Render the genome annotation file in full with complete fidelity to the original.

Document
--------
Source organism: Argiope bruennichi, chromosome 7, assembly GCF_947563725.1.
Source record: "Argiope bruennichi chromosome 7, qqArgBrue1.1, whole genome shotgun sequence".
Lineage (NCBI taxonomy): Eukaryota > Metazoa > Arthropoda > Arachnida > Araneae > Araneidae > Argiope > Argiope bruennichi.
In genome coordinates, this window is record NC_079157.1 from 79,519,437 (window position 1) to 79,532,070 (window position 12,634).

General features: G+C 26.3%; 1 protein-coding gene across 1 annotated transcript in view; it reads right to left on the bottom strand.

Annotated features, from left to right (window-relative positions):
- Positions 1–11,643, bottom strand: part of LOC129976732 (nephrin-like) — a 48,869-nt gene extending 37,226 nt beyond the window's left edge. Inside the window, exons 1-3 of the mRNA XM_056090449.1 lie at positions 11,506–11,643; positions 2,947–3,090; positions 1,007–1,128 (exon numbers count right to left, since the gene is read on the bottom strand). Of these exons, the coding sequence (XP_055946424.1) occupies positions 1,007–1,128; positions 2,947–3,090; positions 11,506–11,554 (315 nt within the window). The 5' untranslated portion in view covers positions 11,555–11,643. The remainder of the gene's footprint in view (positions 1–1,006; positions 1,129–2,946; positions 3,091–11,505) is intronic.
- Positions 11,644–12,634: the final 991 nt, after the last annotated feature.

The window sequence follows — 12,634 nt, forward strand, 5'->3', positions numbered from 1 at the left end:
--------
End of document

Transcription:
Source organism: Argiope bruennichi, chromosome 7, assembly GCF_947563725.1.
Source record: "Argiope bruennichi chromosome 7, qqArgBrue1.1, whole genome shotgun sequence".
Lineage (NCBI taxonomy): Eukaryota > Metazoa > Arthropoda > Arachnida > Araneae > Araneidae > Argiope > Argiope bruennichi.
In genome coordinates, this window is record NC_079157.1 from 79,519,437 (window position 1) to 79,532,070 (window position 12,634).

General features: G+C 26.3%; 1 protein-coding gene across 1 annotated transcript in view; it reads right to left on the bottom strand.

Annotated features, from left to right (window-relative positions):
- Positions 1–11,643, bottom strand: part of LOC129976732 (nephrin-like) — a 48,869-nt gene extending 37,226 nt beyond the window's left edge. Inside the window, exons 1-3 of the mRNA XM_056090449.1 lie at positions 11,506–11,643; positions 2,947–3,090; positions 1,007–1,128 (exon numbers count right to left, since the gene is read on the bottom strand). Of these exons, the coding sequence (XP_055946424.1) occupies positions 1,007–1,128; positions 2,947–3,090; positions 11,506–11,554 (315 nt within the window). The 5' untranslated portion in view covers positions 11,555–11,643. The remainder of the gene's footprint in view (positions 1–1,006; positions 1,129–2,946; positions 3,091–11,505) is intronic.
- Positions 11,644–12,634: the final 991 nt, after the last annotated feature.

The window sequence follows — 12,634 nt, forward strand, 5'->3', positions numbered from 1 at the left end: